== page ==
As we approach another summer season, Mister Boomer was reminded by a recent conversation about how he and the neighborhood teens would describe the air conditioning in their cars. Some semblance of naming the vehicle make and model followed by “460” was cleverly voiced to describe the model number of the cooling unit (i.e., Ford Fairlane 460). What they were actually saying was, “four windows down at 60 miles per hour.” Of course, that meant turning the hand-cranks to open each of the windows before getting underway. It would be decades before power windows became standard equipment. In other words, when it came to air conditioning in cars, Mister B’s boomer-hood didn’t have it.
Car air conditioning was first seen in a 1939 Packard, but it really began in earnest when the Packard Motor Company offered factory-equipped air conditioning in some of their 1940 models. It consisted of a compressor stored in the trunk that circulated cooled air through tubes inside the car.
Though the timing would make car air conditioning a pre-boomer invention, lower-priced cars aimed at growing families didn’t feature air conditioning as a selling point until the prime boomer years of the 1950s. By 1953, Chrysler presented its Airtemp air conditioning system. It took Ford until 1956 before air conditioning was an option on most models. When the mid-50s rolled around, every auto manufacturer was offering air conditioning as an option on some, if not all, of its models.
Looking to increase their market share alongside Ford, Chrysler and GM, the American Motors Rambler was often associated with the most inexpensive cars available. Unfortunately, it was also considered among the ugliest. By 1958, the top-of-the-line Rambler Ambassador gave air conditioning as a standard feature to help differentiate it from its higher-priced competitors.
DeSoto was introduced by Chrysler in 1929, and sales continued until the disruption of auto manufacturing during World War II. After the war, Chrysler picked up where they left off, and several DeSoto models continued to sell until the recession of 1958. After a precipitous drop in sales that year, the brand never recovered and was dissolved by Chrysler less than two months after they introduced the 1961 models. DeSoto was yet another car model that disappeared in early boomer years, though many recall riding in them with parents or grandparents.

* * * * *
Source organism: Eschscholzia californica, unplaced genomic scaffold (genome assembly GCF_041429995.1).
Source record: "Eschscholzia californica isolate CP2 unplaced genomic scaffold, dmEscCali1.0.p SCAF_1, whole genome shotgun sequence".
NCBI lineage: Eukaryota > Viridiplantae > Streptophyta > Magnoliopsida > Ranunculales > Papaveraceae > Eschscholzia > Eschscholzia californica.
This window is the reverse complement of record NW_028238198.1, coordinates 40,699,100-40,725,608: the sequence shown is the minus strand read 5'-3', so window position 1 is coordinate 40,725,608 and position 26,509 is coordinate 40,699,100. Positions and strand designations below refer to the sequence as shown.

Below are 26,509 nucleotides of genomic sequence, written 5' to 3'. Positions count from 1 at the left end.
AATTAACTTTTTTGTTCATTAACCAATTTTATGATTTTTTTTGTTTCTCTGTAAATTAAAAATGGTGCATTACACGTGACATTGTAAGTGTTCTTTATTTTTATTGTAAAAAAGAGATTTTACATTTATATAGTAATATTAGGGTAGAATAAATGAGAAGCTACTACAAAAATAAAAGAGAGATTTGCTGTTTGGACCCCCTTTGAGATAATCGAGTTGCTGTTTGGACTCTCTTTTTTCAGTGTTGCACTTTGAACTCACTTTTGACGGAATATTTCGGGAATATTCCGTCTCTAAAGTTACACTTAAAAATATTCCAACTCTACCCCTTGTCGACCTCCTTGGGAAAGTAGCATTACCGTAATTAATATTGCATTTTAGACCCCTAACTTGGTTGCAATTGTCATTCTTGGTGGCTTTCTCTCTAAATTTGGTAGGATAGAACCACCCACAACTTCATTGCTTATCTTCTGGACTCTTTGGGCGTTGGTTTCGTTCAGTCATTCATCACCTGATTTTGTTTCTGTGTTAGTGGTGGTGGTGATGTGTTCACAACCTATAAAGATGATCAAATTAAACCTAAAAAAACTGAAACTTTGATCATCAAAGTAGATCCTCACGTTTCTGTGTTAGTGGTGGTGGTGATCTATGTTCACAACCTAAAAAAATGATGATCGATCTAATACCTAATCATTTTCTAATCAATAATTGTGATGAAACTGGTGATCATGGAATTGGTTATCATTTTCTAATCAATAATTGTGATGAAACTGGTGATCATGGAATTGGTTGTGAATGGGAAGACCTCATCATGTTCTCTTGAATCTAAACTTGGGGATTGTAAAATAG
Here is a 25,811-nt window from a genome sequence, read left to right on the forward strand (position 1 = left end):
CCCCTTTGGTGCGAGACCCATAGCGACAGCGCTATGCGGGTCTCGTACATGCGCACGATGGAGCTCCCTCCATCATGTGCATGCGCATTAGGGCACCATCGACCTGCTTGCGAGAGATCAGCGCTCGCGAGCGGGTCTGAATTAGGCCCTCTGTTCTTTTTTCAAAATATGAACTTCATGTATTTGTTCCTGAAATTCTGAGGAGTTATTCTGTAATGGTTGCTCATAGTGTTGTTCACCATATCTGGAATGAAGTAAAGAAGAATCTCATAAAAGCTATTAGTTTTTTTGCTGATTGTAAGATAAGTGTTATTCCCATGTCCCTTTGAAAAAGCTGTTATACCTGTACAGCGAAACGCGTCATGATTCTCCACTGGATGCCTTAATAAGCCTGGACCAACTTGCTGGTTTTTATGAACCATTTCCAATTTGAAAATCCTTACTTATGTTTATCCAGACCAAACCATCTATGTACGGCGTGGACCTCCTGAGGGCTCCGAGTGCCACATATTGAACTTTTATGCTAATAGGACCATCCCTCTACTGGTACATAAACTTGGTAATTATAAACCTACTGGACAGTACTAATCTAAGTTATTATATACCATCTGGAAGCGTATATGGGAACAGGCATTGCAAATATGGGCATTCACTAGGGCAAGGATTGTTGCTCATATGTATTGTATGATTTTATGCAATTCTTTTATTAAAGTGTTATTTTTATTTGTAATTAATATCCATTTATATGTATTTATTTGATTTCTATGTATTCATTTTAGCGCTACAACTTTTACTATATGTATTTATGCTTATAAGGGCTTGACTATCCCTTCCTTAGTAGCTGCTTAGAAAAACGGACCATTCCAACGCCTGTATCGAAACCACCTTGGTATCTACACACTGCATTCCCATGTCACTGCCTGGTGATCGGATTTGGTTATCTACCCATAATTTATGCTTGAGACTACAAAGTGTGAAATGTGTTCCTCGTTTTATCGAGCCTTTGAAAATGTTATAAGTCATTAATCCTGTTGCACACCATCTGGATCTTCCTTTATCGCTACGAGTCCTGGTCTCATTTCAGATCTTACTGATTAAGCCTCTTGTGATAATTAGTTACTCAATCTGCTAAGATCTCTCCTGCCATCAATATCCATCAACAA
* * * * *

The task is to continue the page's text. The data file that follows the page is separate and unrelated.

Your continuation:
For Mister Boomer, air conditioning wasn’t present in any of his family’s cars until the 1970s. In fact, none of the neighborhood kids had air conditioning in their family cars either, except one. A family living near the Boomer household had a penchant for buying used Cadillacs. Mister Boomer had the occasional ride in their cars, marveling at the power windows and air conditioning while at the same time preferring the windows open since the father of the boomer neighbor liked to smoke cigars in his Cadillac. Car air conditioning in the 1960s may have cooled the air, but it wasn’t a good filter for cigar or cigarette smoke.
In Midwest car culture, most teens had their own vehicles between the ages of sixteen and eighteen. The very nature of buying inexpensive wheels meant teen boomers went for the most style available for the money instead of luxuries such as air conditioning. For Mister B, air conditioning controls never graced the all-metal dashboards of his early-years cars. Even when he was able to purchase his first new car years after college in the late 1970s, he did not equip it with air conditioning. The 460 model had been good enough for him for decades.
What car air conditioning memories come to mind for you, boomers? When was the first time you rode in an air conditioned car?